Balancing patient health, safety with technological progress

July 10, 2017
AOA panel addresses new technologies at Optometry’s Meeting®.

Optometry has long embraced the newest technologies that enhance and promote quality patient care, and continues to do so to this day. However, some of today's advances aren't designed with patient care and safety in mind, but technology for technology's sake alone. That's part of the message delivered in a panel discussion at Optometry's Meeting® on June 21 in Washington, D.C.

"This discussion is another example of AOA's unwavering commitment to patient safety. From urging the FDA to ensure that new technologies adhere to existing laws and regulations intended to protect patient safety to quickly and aggressively communicating accurate information to patients about the inadequate care these apps deliver, we remain vigilant," says AOA President Christopher J. Quinn, O.D. "While apps may provide disclaimers about what they can and cannot perform, if patients do not read and understand the small print, they are getting a false sense of security and potentially putting their health at risk."

Not all new technologies today enhance care; some technologies may have the opposite effect, creating barriers to patient care if users don't read the fine print and mistakenly believe that an in-person, comprehensive eye examination is no longer necessary to maintain good eye health. These technologies and their communications may have the effect of misleading patients, disrupting the doctor-patient relationship and may result in delayed diagnosis and treatment of eye and general health issues, noted Steven A. Loomis, O.D., AOA Health Policy Institute chair and past president during the "In the Pipeline: Disruptive Technology" continuing education (CE) session.

Comprised of panelists Dr. Loomis; Deanna S. Alexander, O.D., AOA State Government Relations Committee chair; and David A. Cockrell, O.D., AOA past president and AOA Advocacy Executive Committee chair; the disruptive technology discussion homed in on the question: Does increased access to care provided through non-OD or remote access points demonstrate improved health outcomes?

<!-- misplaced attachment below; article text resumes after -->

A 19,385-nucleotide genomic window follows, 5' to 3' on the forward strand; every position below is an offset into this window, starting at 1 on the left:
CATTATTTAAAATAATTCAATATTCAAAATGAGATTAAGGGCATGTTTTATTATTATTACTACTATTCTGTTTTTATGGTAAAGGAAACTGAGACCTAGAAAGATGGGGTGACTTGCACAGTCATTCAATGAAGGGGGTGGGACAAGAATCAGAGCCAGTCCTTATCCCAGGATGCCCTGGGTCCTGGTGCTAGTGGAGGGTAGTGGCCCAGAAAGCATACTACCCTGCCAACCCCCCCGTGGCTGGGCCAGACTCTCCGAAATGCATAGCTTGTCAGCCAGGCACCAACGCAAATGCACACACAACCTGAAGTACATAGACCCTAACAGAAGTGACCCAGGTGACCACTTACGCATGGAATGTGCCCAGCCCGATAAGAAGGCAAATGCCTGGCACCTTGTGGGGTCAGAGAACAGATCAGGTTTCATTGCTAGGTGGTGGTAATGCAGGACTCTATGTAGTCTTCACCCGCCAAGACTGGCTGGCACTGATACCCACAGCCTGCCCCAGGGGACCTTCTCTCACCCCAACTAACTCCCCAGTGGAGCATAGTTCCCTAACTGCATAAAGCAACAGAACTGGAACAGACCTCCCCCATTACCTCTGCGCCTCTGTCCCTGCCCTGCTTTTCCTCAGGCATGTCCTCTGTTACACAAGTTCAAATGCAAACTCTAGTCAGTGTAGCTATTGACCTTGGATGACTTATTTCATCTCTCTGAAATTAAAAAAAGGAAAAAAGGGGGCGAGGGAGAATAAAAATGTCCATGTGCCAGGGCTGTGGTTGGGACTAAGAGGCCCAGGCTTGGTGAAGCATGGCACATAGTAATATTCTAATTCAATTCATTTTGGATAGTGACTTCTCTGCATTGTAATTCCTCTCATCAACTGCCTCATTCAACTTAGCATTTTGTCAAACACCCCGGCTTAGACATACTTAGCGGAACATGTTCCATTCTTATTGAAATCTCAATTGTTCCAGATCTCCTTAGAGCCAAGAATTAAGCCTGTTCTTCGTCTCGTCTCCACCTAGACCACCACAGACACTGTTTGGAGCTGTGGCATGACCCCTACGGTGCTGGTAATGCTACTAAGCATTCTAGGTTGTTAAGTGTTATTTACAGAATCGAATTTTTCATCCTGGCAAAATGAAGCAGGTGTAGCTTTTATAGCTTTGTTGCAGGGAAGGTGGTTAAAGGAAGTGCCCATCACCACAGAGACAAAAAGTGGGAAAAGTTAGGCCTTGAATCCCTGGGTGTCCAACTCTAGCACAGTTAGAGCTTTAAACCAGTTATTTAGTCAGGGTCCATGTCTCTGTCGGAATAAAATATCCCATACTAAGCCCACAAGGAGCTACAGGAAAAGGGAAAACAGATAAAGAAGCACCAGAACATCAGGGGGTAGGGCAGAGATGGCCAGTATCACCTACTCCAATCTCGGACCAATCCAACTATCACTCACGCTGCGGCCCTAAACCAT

It's all about standard of care.

Citing optometric mission work in Sub-Saharan Africa, panelists discussed how new technologies in truly remote areas—where there are only 3.7 optometrists, or 2.9 ophthalmologists, per 1 million people—can deliver improved access for humanitarian reasons. But, Dr. Loomis stressed, in this case the standard of care "is essentially zero." That doesn't hold up in the United States where there are 133 optometrists per 1 million Americans, and the standard of care is already set high based on in-person, comprehensive eye examinations. It's a level that those same smartphone technologies will continue to fall short in, comparatively.

"There is a balance between advances in technology and patient safety," Dr. Alexander says. "Doctors of optometry are very versed in using technology in their own offices to advance patient care for both diagnosis and treatment. We will continue to see changes in technology, but the key is to have the technology improve the patient care and outcomes, and not put patients at risk for health issues that can be missed."

For instance, separating refractive tests from the complete eye health markup afforded by a comprehensive eye examination can entirely overlook telltale signs and symptoms of systemic disease or common eye maladies. A comprehensive eye examination can detect elevated intraocular pressure (IOP)—a potential risk factor for glaucoma—while a smartphone's interpretation of a refraction-only test cannot measure IOP.